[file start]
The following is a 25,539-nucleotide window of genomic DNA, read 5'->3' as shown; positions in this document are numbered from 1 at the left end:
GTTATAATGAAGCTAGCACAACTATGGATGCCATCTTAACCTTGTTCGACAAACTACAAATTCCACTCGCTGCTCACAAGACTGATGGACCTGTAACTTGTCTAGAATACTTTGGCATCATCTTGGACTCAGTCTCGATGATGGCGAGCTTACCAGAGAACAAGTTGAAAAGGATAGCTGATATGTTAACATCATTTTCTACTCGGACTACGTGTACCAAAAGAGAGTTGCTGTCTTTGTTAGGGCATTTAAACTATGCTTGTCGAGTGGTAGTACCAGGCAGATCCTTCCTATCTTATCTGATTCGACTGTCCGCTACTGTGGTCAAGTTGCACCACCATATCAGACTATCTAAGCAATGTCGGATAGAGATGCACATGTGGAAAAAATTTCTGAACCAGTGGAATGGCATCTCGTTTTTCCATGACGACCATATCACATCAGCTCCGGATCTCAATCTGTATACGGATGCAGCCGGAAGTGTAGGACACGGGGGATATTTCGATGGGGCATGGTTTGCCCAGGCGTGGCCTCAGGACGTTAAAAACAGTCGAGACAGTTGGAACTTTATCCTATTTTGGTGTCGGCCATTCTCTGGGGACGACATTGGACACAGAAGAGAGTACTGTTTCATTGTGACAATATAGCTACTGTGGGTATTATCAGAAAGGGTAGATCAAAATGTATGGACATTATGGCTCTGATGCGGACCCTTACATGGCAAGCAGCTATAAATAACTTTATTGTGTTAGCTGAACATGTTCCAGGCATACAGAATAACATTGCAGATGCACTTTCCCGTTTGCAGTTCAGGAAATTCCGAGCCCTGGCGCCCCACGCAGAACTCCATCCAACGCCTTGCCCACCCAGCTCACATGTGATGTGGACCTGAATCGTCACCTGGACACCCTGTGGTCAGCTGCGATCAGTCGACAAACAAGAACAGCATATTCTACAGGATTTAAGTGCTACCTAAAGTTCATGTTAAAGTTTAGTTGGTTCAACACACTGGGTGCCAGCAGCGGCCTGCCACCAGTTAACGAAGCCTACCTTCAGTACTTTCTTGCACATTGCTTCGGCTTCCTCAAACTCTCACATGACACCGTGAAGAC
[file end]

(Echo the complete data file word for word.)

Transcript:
The following is a 25,539-nucleotide window of genomic DNA, read 5'->3' as shown; positions in this document are numbered from 1 at the left end:
GTTATAATGAAGCTAGCACAACTATGGATGCCATCTTAACCTTGTTCGACAAACTACAAATTCCACTCGCTGCTCACAAGACTGATGGACCTGTAACTTGTCTAGAATACTTTGGCATCATCTTGGACTCAGTCTCGATGATGGCGAGCTTACCAGAGAACAAGTTGAAAAGGATAGCTGATATGTTAACATCATTTTCTACTCGGACTACGTGTACCAAAAGAGAGTTGCTGTCTTTGTTAGGGCATTTAAACTATGCTTGTCGAGTGGTAGTACCAGGCAGATCCTTCCTATCTTATCTGATTCGACTGTCCGCTACTGTGGTCAAGTTGCACCACCATATCAGACTATCTAAGCAATGTCGGATAGAGATGCACATGTGGAAAAAATTTCTGAACCAGTGGAATGGCATCTCGTTTTTCCATGACGACCATATCACATCAGCTCCGGATCTCAATCTGTATACGGATGCAGCCGGAAGTGTAGGACACGGGGGATATTTCGATGGGGCATGGTTTGCCCAGGCGTGGCCTCAGGACGTTAAAAACAGTCGAGACAGTTGGAACTTTATCCTATTTTGGTGTCGGCCATTCTCTGGGGACGACATTGGACACAGAAGAGAGTACTGTTTCATTGTGACAATATAGCTACTGTGGGTATTATCAGAAAGGGTAGATCAAAATGTATGGACATTATGGCTCTGATGCGGACCCTTACATGGCAAGCAGCTATAAATAACTTTATTGTGTTAGCTGAACATGTTCCAGGCATACAGAATAACATTGCAGATGCACTTTCCCGTTTGCAGTTCAGGAAATTCCGAGCCCTGGCGCCCCACGCAGAACTCCATCCAACGCCTTGCCCACCCAGCTCACATGTGATGTGGACCTGAATCGTCACCTGGACACCCTGTGGTCAGCTGCGATCAGTCGACAAACAAGAACAGCATATTCTACAGGATTTAAGTGCTACCTAAAGTTCATGTTAAAGTTTAGTTGGTTCAACACACTGGGTGCCAGCAGCGGCCTGCCACCAGTTAACGAAGCCTACCTTCAGTACTTTCTTGCACATTGCTTCGGCTTCCTCAAACTCTCACATGACACCGTGAAGAC